For National Nougat Day, March 26th, we’re taking a slight turn to highlight a member of the nougat family: divinity. This creamy, smooth confection is made with egg whites, sugar, water, corn syrup, vanilla extract, and pecans—although you can substitute the nuts and otherwise play with the recipe, adding flavors. The recipe for divinity is below.
A comment from our colleague, Hannah Kaminsky: “Said to taste so heavenly that one bite could make the angels sing, divinity is an ethereal confection that looks the part, too. Fluffy billowing masses with crisp exteriors, it wouldn’t be entirely surprising if the entire platter were to float away.”
Somewhat of a cross between nougat, marshmallows, and meringue, divinity is a specialty of the southern U.S., often made for the holiday season. (See how Martha Stewart makes it Christmassy in photo # 4).
Like marshmallows and meringue, and to a certain extent nougat, divinity can be flavored in as many ways as there are flavors, from cranberry and peppermint for the holidays to citrus to fruit for spring and summer.
> The history of candy.
Not exactly, but it’s nougat-like. It has the same ingredients: egg whites, corn syrup, sugar, and flavoring (most often vanilla but almond, cherry (photo #6) orange, peppermint, and other flavors work).
It’s made by cooking sugar syrup to the firm or hard-ball stage and then beating it into whisked egg whites. Nougat has a similar, but more complex, blending process.
Chopped dried fruit and/or chopped nuts are typically added to both. So what’s the difference? The complexity of the blending technique, which impacts the texture, makes nougat a more dense confection.
As one cook describes it: “The only difference between making divinity and making nougat is that nougat requires that after blending beaten egg whites with half of your hard-ball-stage syrup, you heat the rest to near [the] hard-crack [stage] before blending it in.
“So the divinity process is basically an easier version of the nougat process [source].
Thus, nougat is more complicated to make. That’s why, on National Nougat Day, you may prefer to make divinity instead.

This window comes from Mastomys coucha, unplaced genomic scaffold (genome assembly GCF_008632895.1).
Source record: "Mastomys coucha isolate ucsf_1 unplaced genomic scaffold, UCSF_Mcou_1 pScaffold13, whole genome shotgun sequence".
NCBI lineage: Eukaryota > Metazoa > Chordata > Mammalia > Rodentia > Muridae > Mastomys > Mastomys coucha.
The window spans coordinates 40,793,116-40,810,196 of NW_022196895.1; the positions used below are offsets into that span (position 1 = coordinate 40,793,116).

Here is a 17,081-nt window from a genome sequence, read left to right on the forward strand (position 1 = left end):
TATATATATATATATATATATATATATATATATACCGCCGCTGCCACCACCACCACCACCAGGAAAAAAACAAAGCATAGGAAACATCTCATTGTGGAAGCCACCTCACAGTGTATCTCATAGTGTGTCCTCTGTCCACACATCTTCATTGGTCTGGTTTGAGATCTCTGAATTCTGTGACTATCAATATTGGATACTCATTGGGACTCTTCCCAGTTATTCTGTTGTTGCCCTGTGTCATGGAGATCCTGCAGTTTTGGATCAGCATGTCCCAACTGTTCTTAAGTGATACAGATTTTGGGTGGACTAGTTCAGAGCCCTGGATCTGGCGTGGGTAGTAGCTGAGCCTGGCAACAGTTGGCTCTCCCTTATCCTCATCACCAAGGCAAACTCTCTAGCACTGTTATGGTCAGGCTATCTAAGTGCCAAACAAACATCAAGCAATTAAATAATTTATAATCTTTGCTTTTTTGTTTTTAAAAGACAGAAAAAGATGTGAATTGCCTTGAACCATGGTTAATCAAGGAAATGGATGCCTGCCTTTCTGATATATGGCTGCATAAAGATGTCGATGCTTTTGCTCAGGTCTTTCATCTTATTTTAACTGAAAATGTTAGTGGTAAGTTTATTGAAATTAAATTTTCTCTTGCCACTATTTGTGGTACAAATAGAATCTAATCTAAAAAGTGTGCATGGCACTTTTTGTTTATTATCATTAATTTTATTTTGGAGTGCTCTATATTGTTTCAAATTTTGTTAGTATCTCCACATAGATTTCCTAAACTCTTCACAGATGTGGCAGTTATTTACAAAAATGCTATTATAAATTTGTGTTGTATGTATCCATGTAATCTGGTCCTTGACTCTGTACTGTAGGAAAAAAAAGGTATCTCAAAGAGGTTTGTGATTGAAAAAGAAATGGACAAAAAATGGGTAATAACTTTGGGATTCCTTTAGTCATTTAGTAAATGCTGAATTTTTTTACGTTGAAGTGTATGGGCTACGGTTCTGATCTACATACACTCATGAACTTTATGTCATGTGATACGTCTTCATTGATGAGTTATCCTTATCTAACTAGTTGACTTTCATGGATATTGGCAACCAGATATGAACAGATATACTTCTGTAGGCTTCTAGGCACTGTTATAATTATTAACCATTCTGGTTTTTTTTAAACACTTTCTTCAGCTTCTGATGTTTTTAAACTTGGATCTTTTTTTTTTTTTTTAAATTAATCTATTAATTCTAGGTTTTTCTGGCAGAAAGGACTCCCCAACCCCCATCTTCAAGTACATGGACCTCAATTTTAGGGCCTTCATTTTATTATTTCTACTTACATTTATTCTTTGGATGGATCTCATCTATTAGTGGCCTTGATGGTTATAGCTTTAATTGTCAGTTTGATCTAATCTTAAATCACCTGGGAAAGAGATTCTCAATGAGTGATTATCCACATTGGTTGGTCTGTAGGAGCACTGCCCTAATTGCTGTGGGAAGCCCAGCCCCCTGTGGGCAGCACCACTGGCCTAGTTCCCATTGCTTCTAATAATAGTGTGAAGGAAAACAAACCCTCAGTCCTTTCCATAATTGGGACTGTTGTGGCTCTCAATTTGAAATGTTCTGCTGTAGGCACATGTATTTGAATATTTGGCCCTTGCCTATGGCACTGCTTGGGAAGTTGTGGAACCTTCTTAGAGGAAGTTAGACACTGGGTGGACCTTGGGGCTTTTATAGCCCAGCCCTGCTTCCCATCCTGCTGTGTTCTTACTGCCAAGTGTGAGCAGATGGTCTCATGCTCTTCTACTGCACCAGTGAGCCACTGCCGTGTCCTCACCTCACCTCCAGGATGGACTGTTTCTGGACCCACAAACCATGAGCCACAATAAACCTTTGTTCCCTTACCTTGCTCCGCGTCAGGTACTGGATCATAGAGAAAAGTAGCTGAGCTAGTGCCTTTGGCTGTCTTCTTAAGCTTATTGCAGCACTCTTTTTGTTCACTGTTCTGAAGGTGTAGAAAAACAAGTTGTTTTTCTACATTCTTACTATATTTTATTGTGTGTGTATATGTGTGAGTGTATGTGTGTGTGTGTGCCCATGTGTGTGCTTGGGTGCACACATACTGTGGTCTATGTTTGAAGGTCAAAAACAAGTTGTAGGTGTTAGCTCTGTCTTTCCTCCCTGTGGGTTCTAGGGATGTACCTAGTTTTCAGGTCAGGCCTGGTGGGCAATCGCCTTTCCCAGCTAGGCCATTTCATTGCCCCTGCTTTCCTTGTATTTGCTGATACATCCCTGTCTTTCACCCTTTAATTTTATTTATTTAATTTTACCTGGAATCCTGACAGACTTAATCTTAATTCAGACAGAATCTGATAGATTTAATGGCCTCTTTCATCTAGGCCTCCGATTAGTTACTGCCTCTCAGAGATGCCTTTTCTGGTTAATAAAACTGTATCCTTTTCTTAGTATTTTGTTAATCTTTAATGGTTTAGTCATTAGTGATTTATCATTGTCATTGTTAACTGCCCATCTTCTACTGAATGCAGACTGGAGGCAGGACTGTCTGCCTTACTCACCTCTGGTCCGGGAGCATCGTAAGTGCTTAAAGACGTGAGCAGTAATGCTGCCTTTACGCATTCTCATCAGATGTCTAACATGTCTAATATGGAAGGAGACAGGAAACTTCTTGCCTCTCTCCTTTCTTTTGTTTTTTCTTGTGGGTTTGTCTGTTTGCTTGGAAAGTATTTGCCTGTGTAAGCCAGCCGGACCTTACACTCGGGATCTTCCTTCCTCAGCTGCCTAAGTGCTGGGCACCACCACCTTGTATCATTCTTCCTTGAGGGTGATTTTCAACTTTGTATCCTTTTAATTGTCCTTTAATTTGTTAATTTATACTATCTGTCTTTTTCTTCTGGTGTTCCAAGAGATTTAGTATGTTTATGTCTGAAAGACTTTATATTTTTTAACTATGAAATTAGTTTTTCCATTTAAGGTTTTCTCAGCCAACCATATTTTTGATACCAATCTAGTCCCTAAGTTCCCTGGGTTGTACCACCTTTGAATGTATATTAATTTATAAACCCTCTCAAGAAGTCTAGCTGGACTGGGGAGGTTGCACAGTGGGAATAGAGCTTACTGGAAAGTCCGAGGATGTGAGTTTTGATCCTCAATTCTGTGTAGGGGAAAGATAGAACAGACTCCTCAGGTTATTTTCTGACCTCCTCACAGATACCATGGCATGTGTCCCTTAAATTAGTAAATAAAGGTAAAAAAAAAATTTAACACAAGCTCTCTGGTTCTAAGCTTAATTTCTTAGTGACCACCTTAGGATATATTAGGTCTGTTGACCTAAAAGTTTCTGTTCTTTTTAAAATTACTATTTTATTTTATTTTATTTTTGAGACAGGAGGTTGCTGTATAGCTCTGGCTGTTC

You can also replace the corn syrup with maple syrup or honey.
Don’t eat nuts? Substitute coconut flakes.
Divinity is closely related to:
Divinity (also called divinity fudge [inaccurately]* and divinity candy) originated in the early 20th century U.S. It has roots in Turkish delight and European treats from the 17th and 18th centuries.
At the beginning of the 20th century in the U.S., corn syrup was starting to be used as a less expensive sugar substitute. Many new recipes featuring corn syrup were developed by home economists working for the major manufacturers.
The type of divinity widely made today first appeared in a recipe from 1915. However, an earlier version including milk debuted in 1907. Divinity’s emergence largely coincided with the rise in popularity of corn syrup, which was also occurring in the early 1900s.
A 1905 recipe boiled “one pint golden drip syrup, one pint sweet milk, one cup granulated sugar, butter size of a walnut,” then whipped it and poured it over “one-half pound of shelled California English walnuts.”
That’s not today’s recipe of egg whites, sugar, and corn syrup.
A 1910 recipe for “Divinity Fudge” is more on target, with egg whites, sugar, corn syrup, vanilla, and walnuts. [You can find these recipes here.]
A trend to divinity-making owes to a recipe from Karo brand corn syrup, which was introduced in 1902. Early Karo cooking brochures contain recipes for divinity.
The use of pecans in the recipe led to an association with the American South, although it was featured in recipe books throughout the country [source].
Thanks to Taste Of Home for this recipe. You may want to check the tips on the bottom of their page. The most noteworthy tip: Don’t make divinity on a humid day!
Similarly, the recipe needs to be altered for high-altitude areas (more than 3500 feet).
Prep time is 5 minutes, cook time is 40 minutes plus standing time.
But wait! There’s also a microwave recipe (photo #7)!
1. PLACE the egg whites in the bowl of a stand mixer; let stand at room temperature for 30 minutes. Meanwhile, line three 15 x 10 x 1-inch pans with waxed paper.
2. COMBINE the sugar, water, and corn syrup in a large heavy saucepan. Bring to a boil, stirring constantly to dissolve the sugar. Cook, without stirring, over medium heat until a candy thermometer reads 252°F (hard-ball stage). Just before the temperature is reached, beat the egg whites on medium speed until stiff peaks form.
3. SLOWLY ADD the hot sugar mixture in a thin stream over egg whites, beating constantly and scraping the sides of the bowl occasionally. Add the vanilla. Beat until the candy holds its shape, 5-6 minutes. (Do not overmix or the candy will get stiff and crumbly.) Immediately fold in pecans.
4. QUICKLY drop by heaping teaspoonfuls onto the prepared pans. Let the candy stand at room temperature until it’s dry to the touch. Store between sheets of waxed paper in an airtight container at room temperature.
*Fudge contains milk, divinity does not. So “divinity fudge” is a misnomer.
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